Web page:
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5 business mistakes that beginning freelance translators make and how to avoid them

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 »  Articles Overview  »  Business of Translation and Interpreting  »  Business Issues  »  5 business mistakes that beginning freelance translators make and how to avoid them

5 business mistakes that beginning freelance translators make and how to avoid them

By Olga Arakelyan | Published  02/29/2012 | Business Issues | Recommendation:
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Quicklink: http://deu.proz.com/doc/3521
Author:
Olga Arakelyan
Russische Föderation
Englisch > Russisch translator
Mitglied seit: Sep 28, 2007.
 

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As a well-known proverb says, "Learn wisdom by the follies of others". This article is specifically talking about mistakes in business that start-up freelance translators often make. I tried to come up with some advice about each point in the list. The whole article is based on my experience and on some lessons learned from my more experienced colleagues.

As I was thinking back to 2007 when I was just beginning my freelancer's journey, I found myself analysing all my victories and failures, remembering some blog posts, tweets and other messages of my colleagues, and suddenly I realized that there are some specific mistakes that start-up freelancers make most frequently. Here's the list that I came up with:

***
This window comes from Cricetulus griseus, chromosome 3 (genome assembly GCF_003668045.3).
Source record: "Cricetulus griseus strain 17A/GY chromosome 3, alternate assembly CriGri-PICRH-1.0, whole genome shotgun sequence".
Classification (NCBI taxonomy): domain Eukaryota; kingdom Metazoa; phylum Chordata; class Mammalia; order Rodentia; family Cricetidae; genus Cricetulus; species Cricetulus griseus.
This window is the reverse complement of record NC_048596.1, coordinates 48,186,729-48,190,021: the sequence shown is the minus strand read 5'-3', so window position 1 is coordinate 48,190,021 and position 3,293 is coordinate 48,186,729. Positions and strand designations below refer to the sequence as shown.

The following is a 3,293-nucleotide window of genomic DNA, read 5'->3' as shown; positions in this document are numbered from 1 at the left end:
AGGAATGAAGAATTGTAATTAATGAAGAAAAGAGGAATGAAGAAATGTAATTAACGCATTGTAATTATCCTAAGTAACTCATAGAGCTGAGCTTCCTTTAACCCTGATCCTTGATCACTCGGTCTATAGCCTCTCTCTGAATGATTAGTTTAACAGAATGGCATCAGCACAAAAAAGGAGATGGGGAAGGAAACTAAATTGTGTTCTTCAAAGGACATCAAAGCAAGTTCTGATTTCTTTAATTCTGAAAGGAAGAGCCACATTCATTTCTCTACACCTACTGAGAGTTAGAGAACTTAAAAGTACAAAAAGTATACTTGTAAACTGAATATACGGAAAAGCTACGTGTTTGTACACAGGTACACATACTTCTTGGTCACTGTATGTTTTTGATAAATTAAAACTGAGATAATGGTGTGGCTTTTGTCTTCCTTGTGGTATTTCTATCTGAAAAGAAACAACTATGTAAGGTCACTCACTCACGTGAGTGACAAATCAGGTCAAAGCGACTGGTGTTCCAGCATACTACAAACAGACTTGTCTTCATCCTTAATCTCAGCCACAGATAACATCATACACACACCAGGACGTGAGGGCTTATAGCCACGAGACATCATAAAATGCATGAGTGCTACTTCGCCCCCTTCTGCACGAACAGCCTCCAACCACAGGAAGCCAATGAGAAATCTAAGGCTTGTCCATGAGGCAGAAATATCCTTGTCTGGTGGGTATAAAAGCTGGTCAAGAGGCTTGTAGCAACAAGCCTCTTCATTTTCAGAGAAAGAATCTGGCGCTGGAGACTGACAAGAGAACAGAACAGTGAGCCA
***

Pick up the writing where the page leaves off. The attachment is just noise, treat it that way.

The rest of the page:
1. Setting too low or too high rates for their work;
2. Specializing in everything - inability to indicate their strengths and use them to their advantage;
3. Poor communication with the clients;
4. No marketing and networking skills or lack of understanding how important they are for freelancers;
5. Inability to say "no".

Here are some recommendations from me concerning each point:
1. Setting too low or too high rates: When setting your rates, make sure they are adequate to your experience. Charging too little money may say to your clients that you are not professional enough, and may even attract some scammers.
Charging too much and failure to provide the level of quality associated with the price means that you will lose clients and eventually lose your credibility. I think it makes sense to make your own little investigation and find out how much other translators charge, especially those who specialize in the same language pairs, fields and have a similar level of experience in translation.